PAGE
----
We’ve had an abundance of news stories for the past few months, and not enough time to get to them all. So we are now using a tool called Trello to submit and vote on stories we would like to see covered each week, and then Fraser will be selecting the stories from there. Here is the link to the Trello WSH page (, which you can see without logging in. If you’d like to vote, just create a login and help us decide what to cover!

We record the Weekly Space Hangout every Friday at 12:00 pm Pacific / 3:00 pm Eastern. You can watch us live on Google+, Universe Today, or the Universe Today YouTube page.

You can also join in the discussion between episodes over at our Weekly Space Hangout Crew group in G+!

As the World Burns: Satellites Watch Fires Around the World

NASA put out this video last week and we missed covering it, but this is a very interesting little video that takes you on a narrated global tour of tens of millions of fires detected from space between July 2002 and July 2011. Yes, that’s right, tens of millions of fires on Earth, and these aren’t tiny little campfires — they are big enough to be seen from space. The video was created from new satellite data visualizations, and is combined with satellite views of vegetation and snow cover to show how fires relate to seasonal changes. The research helps scientists understand how fire affects our environment on local, regional and global scales.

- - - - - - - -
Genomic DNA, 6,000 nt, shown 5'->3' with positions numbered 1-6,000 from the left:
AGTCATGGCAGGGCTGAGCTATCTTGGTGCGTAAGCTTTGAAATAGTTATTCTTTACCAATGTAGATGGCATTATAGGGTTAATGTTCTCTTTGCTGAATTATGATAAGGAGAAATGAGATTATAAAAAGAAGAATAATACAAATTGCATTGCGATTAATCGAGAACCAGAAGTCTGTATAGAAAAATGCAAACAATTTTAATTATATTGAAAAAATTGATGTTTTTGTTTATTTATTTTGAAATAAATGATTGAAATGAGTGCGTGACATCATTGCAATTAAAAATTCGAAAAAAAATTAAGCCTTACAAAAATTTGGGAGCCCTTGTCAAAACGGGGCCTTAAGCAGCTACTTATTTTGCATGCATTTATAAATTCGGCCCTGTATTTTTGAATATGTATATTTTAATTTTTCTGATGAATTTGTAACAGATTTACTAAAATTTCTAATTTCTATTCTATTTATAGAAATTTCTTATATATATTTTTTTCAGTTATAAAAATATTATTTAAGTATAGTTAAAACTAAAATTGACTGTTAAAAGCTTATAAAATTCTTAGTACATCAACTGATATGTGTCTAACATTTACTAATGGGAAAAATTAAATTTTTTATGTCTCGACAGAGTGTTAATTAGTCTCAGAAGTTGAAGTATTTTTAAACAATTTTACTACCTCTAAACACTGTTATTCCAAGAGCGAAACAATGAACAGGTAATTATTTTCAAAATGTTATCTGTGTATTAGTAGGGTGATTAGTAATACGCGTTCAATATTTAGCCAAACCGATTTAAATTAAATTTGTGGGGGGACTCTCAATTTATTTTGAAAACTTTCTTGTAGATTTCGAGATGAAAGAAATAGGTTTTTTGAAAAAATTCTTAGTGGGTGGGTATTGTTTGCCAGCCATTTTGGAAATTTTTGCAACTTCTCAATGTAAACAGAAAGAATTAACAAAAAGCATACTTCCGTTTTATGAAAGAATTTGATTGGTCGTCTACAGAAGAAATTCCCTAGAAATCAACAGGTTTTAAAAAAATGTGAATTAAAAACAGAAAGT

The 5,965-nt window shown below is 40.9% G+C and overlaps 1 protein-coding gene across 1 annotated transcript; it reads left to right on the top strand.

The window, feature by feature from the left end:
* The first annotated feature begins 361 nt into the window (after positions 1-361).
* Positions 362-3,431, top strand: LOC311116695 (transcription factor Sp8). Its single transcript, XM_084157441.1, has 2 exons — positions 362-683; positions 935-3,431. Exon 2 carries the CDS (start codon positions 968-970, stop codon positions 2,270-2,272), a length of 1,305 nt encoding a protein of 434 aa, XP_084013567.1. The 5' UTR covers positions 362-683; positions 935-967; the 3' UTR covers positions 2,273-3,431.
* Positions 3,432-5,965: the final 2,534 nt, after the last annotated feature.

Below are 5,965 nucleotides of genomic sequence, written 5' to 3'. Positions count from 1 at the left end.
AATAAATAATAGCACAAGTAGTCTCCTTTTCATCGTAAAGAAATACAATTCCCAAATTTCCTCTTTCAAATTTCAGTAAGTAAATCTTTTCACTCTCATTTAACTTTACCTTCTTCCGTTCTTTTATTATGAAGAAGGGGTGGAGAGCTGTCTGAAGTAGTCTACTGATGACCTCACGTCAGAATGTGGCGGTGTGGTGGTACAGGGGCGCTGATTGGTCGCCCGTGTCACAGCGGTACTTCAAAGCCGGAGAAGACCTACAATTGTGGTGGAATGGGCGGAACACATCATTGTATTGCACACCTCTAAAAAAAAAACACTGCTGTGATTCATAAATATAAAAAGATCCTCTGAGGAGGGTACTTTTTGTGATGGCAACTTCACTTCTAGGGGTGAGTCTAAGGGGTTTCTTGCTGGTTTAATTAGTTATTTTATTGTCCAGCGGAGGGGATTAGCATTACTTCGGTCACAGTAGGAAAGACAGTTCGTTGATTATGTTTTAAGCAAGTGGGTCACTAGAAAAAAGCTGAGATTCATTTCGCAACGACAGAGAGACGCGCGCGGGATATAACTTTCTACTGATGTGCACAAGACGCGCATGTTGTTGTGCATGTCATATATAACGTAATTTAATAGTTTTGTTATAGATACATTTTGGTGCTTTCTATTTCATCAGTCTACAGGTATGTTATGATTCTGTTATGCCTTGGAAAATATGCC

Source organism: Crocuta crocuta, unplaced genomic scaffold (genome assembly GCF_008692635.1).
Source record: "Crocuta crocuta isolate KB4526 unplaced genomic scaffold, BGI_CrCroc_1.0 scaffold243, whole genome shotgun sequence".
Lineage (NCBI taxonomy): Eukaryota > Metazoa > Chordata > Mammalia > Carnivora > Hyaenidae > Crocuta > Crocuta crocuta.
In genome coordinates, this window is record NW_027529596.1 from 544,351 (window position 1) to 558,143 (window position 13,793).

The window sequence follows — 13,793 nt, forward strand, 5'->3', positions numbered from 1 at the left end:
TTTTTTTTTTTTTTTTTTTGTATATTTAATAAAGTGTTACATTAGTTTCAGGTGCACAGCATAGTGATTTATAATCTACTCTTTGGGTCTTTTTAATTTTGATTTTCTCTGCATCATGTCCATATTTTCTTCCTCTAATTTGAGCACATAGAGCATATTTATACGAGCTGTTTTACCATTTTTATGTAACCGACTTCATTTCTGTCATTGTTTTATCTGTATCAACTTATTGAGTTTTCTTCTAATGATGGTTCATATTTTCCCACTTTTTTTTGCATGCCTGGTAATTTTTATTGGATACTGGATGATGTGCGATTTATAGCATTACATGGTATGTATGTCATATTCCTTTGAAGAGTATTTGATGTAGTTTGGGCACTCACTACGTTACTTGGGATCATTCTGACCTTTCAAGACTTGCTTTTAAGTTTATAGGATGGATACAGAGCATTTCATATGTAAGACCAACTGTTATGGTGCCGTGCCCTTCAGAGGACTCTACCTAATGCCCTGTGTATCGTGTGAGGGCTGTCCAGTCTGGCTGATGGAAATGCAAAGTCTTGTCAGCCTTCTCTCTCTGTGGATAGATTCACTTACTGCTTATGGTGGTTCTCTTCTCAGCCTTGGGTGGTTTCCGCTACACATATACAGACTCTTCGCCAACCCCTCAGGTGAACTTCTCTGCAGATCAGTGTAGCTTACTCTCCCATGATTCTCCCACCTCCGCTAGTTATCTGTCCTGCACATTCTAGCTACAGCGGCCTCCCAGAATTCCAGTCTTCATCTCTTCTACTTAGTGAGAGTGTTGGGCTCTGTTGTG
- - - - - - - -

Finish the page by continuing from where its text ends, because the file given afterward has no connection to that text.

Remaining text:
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Fires in the Sky, Fires on the Ground

The aurora australis seen from the ISS on September 17, 2011. Credit: NASA.



With all of the activity that’s been occurring on the Sun recently, the aurorae have been exceptionally bright and have created quite a show to viewers – both on Earth as well as above it!